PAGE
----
The Power of Independent Thinking

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Culture and Society

“Culture or Civilization, taken in its wide ethnographic sense, is that complex whole which includes knowledge, belief, art, morals, law, custom, and any other capabilities and habits acquired by man as a member of society.”
—Edward Tylor, The Origins of Culture (1871)

Tylor’s description has its critics, but few would dispute the notion that culture encompasses both perceptible and intangible components distributed across a society by its social institutions. More contentious is the evaluation of particular components, that is, assessments of whether or not some cultural product—be it a television show, a literary genre, a traditional custom, or new lifestyle—is good for the individual and society.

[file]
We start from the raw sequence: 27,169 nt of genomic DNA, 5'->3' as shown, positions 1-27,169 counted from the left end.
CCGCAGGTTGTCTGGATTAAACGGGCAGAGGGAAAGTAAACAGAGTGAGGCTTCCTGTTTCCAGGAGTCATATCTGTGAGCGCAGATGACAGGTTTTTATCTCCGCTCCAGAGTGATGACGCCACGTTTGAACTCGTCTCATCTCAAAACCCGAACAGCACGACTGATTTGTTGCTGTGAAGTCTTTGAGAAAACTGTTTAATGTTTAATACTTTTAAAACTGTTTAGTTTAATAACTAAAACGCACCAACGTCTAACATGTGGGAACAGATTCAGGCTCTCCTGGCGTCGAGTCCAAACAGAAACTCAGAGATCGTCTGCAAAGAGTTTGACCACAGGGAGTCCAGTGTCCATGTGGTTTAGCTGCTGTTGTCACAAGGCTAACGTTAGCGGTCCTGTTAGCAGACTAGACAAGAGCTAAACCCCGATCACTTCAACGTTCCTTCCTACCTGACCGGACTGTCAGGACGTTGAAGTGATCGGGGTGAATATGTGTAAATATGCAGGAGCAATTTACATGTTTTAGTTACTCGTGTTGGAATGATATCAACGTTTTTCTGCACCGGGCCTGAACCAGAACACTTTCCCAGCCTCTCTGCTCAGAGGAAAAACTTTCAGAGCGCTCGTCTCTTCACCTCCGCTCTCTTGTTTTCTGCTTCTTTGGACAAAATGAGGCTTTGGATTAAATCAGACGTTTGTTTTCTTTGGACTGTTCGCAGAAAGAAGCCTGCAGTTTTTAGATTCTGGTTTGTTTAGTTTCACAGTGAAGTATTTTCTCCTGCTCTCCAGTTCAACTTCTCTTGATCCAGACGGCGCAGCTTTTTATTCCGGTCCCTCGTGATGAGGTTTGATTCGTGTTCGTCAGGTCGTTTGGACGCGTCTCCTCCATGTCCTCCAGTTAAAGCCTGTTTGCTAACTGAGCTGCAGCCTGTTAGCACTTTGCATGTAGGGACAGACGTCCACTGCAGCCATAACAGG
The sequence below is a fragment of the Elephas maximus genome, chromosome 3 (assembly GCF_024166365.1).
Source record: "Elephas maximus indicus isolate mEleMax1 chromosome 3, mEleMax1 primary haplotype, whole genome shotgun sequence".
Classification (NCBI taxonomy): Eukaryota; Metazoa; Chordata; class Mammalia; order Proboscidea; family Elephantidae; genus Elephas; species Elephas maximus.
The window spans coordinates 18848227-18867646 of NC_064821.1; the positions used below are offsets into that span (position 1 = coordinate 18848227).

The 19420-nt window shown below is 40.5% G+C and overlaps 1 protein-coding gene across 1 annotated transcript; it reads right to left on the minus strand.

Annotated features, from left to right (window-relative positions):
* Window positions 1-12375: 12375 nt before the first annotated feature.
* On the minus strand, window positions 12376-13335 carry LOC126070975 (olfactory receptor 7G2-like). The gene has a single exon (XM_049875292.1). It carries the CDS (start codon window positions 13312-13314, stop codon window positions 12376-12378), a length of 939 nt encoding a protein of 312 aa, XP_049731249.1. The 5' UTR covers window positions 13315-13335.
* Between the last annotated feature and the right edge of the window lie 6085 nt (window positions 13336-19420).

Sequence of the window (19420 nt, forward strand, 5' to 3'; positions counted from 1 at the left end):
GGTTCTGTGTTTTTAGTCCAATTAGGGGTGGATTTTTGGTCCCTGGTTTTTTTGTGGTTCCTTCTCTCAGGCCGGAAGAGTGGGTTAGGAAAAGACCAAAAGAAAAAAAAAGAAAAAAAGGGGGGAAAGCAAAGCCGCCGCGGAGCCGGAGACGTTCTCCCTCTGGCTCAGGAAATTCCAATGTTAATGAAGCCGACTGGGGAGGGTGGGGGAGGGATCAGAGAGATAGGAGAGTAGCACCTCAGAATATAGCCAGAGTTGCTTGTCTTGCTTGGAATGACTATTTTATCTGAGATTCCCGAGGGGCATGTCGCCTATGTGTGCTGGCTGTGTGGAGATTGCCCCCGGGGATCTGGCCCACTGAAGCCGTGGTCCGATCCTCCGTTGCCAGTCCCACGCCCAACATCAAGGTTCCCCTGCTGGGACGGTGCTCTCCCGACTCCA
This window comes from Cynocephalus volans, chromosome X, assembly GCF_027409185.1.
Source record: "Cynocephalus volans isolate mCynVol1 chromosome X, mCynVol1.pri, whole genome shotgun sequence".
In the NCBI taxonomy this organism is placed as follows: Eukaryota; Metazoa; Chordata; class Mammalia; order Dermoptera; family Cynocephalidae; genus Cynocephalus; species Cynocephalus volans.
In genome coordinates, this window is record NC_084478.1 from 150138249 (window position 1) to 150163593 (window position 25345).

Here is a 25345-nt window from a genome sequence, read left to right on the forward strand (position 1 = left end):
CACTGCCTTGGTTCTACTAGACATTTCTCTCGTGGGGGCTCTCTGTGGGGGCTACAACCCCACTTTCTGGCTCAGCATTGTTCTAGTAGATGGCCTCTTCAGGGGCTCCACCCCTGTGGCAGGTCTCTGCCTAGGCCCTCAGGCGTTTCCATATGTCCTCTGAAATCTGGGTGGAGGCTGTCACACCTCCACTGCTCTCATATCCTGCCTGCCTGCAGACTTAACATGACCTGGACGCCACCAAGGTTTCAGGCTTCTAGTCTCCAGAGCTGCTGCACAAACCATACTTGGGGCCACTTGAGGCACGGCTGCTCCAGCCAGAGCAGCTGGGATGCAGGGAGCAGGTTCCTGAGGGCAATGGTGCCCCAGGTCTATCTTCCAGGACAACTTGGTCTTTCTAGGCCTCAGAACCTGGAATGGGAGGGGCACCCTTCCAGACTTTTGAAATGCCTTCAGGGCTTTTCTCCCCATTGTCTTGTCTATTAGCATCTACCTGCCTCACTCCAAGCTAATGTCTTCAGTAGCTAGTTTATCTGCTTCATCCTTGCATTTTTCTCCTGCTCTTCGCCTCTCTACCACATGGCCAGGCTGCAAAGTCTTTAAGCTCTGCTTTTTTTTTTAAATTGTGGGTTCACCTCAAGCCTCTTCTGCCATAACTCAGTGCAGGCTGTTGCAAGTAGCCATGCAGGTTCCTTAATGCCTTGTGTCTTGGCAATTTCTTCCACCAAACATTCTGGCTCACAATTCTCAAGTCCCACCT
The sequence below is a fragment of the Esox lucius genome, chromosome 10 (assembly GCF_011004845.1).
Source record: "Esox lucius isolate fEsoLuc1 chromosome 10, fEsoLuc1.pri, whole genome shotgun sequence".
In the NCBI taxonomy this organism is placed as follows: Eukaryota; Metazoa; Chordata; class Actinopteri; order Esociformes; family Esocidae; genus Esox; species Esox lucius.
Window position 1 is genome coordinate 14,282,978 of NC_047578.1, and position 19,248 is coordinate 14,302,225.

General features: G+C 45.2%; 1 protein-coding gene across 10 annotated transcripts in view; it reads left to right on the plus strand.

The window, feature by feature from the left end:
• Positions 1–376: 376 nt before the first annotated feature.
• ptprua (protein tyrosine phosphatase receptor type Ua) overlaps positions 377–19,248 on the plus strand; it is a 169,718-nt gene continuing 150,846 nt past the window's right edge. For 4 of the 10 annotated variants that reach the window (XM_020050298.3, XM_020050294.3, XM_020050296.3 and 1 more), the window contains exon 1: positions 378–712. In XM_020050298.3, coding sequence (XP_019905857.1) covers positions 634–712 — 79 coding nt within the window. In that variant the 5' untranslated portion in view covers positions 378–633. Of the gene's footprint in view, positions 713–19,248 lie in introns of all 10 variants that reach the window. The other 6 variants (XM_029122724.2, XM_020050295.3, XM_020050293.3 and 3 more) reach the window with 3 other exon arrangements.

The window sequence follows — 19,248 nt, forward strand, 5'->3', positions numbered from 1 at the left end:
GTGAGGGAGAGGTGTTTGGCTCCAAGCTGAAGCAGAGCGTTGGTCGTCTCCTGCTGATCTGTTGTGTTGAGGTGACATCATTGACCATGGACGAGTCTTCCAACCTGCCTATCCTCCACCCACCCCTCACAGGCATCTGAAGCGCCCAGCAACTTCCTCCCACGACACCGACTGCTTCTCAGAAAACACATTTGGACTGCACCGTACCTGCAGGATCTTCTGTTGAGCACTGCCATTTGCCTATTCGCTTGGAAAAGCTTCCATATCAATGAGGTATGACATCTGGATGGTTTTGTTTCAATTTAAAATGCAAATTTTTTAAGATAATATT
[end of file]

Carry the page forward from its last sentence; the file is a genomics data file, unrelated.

Independent Institute fellows look at cultural issues through various lenses—economic, historical, and philosophical. Using these modes of analysis, they identify unspoken assumptions in popular culture, academia, and political institutions, and they challenge the ones they believe undermine liberty, prosperity, and human dignity.


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